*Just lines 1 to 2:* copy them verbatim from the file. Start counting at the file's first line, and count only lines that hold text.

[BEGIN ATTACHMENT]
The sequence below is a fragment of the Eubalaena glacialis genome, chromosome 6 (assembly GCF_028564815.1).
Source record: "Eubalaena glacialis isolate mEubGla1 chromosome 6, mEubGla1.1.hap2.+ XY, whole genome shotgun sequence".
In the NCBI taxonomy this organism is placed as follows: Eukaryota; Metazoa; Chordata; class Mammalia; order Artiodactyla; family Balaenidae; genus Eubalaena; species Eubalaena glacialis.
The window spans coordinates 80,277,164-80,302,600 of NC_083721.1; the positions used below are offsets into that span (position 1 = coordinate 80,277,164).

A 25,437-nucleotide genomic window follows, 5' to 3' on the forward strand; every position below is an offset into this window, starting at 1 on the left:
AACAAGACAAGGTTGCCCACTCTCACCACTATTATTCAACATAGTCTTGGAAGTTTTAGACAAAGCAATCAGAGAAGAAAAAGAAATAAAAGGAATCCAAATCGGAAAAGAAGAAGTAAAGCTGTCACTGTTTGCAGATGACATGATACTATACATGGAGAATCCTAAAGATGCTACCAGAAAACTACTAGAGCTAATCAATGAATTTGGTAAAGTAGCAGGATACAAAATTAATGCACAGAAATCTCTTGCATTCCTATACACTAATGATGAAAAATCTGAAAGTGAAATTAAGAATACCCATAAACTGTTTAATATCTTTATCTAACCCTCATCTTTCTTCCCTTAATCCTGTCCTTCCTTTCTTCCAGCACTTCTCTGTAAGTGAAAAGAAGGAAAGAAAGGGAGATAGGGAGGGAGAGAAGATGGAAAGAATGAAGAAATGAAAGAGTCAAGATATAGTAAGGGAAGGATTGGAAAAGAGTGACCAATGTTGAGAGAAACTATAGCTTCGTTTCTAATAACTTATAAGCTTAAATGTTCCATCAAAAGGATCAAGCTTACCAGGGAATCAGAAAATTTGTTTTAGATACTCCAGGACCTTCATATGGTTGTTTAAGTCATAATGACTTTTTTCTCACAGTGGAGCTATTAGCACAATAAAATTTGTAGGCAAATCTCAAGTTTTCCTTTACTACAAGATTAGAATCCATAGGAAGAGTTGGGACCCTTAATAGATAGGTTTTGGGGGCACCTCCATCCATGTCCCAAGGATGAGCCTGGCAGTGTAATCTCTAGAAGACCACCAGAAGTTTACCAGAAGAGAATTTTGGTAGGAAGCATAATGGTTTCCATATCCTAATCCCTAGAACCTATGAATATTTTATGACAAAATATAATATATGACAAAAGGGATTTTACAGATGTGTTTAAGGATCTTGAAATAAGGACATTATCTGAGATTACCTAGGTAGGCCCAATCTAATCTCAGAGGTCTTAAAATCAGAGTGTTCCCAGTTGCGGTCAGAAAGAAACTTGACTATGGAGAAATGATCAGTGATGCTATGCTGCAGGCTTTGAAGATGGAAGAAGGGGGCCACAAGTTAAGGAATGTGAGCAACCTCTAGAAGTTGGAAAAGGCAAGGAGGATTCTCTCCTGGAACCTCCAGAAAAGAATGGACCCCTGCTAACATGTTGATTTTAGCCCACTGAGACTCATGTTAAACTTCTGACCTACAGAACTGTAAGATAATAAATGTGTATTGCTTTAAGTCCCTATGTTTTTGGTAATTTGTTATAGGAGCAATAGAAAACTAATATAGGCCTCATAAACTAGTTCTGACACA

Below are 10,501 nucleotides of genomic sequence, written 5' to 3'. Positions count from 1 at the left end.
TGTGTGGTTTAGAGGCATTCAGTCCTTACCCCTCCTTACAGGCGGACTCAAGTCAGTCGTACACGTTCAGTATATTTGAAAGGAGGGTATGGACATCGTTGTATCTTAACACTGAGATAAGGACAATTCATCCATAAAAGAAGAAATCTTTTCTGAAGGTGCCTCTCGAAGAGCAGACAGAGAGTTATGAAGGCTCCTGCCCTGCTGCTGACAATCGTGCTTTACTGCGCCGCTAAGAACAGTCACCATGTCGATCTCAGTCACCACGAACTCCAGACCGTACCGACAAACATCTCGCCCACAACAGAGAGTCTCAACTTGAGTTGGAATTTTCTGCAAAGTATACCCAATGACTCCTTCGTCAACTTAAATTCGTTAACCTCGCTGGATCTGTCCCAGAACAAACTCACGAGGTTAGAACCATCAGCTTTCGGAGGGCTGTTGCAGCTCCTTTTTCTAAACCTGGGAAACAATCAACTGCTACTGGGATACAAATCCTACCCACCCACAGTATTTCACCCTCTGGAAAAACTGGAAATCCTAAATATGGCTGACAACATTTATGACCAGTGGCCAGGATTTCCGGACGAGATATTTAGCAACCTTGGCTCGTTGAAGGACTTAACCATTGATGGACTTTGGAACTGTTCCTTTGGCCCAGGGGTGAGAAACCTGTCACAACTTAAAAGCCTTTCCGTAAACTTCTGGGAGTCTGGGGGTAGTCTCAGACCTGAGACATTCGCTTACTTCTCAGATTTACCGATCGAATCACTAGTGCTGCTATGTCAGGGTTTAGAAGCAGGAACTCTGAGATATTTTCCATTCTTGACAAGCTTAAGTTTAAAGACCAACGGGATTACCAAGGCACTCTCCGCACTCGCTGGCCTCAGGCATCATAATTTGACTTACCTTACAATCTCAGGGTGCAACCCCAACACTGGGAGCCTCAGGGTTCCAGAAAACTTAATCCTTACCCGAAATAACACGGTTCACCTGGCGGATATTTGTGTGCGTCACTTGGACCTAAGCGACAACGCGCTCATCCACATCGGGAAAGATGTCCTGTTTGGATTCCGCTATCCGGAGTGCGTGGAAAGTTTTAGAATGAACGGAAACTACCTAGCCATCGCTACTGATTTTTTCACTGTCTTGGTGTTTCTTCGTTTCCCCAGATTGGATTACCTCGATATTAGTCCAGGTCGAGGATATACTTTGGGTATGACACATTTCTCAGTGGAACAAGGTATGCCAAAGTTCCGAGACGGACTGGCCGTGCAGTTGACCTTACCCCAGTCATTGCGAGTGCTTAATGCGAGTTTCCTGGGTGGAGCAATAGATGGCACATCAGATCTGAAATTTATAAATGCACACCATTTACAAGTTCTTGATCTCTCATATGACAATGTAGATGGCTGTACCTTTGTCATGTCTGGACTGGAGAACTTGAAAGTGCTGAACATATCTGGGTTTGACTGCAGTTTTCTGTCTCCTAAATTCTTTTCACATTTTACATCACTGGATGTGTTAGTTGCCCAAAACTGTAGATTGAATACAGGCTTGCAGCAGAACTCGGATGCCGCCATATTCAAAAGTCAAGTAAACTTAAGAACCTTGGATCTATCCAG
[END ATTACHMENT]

The sequence below is a fragment of the Eubalaena glacialis genome, chromosome 6 (assembly GCF_028564815.1).
Source record: "Eubalaena glacialis isolate mEubGla1 chromosome 6, mEubGla1.1.hap2.+ XY, whole genome shotgun sequence".